1. Sustainable public finances
    Despite considerable consolidation efforts, Slovenia has not managed to bring its government deficit below the 3% threshold set out in the excessive deficit procedure (EDP). It should therefore reinforce its budgetary strategy to comply with the EDP by 2015, strengthen its fiscal framework, and implement structural reforms, which will have a positive effect on growth.
  2. Long-term sustainability of pensions and long-term care
    Slovenia is amongst the Member States forecast to sustain the largest proportional rise in pension expenditure and ageing costs in the EU by 2060. Recent pension reforms go in the right direction, but do not address the situation beyond 2020. Cost-efficiency measures should also be sought in long-term care.
  3. Wages and labour market
    Slovenia should ensure that wage developments support its external competitiveness and create jobs. It should counter the rise in unemployment by ensuring that recent reforms improve labour market segmentation. The government should also step up active labour market policies and address the skills mismatch, for example, by improving vocational education and training.
  4. Balance sheet repair and divestment of state-ownership in banks
    To address pressures in the banking system, which have led highly indebted banks to rely on the state, Slovenia should arrange an independent review of the entire system, stand ready to re-capitalise further banks, if necessary, and adopt a comprehensive banking sector strategy.
  5. Regulation of banking sector including supervision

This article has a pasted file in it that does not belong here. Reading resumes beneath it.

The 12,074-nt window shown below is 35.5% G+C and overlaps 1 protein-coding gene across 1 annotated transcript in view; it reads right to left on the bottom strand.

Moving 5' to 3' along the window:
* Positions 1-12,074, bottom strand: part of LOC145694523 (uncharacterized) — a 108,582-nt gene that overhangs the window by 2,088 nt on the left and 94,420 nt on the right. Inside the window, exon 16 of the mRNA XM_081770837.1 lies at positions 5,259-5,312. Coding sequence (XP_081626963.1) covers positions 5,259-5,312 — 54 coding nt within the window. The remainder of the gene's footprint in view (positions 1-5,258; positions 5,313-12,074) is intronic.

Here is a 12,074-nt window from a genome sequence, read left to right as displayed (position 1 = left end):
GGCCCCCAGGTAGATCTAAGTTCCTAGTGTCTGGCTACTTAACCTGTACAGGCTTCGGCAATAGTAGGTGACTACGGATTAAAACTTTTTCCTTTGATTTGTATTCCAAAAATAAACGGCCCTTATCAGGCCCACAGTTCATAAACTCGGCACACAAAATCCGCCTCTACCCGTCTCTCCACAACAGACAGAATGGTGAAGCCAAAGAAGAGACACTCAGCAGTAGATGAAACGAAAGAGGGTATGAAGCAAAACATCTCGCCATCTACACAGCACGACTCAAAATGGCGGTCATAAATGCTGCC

Linked to the recommendation above, Slovenia should also review the supervision of the banking sector and act to strengthen its capacity and transparency.
  6. Regulated services and business environment
    Slovenia has a high number of regulated professional services and it should step up efforts to remove unnecessary restrictions to their entry and practice. Slovenia should improve the business environment, including by ensuring the effective functioning of the new Competition Protection Agency.
  7. Judicial proceedings
    Judicial proceedings in civil and commercial cases are unduly long in Slovenia, which hinders business activity and deters foreign direct investment. Slovenia should make further efforts to address these problems.
  8. State-owned enterprises
    The size and weakness of Slovenian state-owned enterprises holds back economic development and and contributes to existing imbalances. The government should use its strategy for state-owned enterprises to set out which are core economic assets and takes steps to privatise those which are considered non-core. Ownership of state-owned enterprises should be transferred to the new Slovenian Sovereign Holding (SSH) and both state-owned enterprises and SSH should be transparently and effectively managed.
  9. Corporate restructuring
    Many Slovenian non-financial corporations are over-indebted and face financial distress in current market conditions. Slovenia should remove administrative and legal obstacles to corporate restructuring for viable companies and increase the efficiency of bankruptcy procedures.

See how Slovenia compares with other EU Member States in key areas

European Semester Documents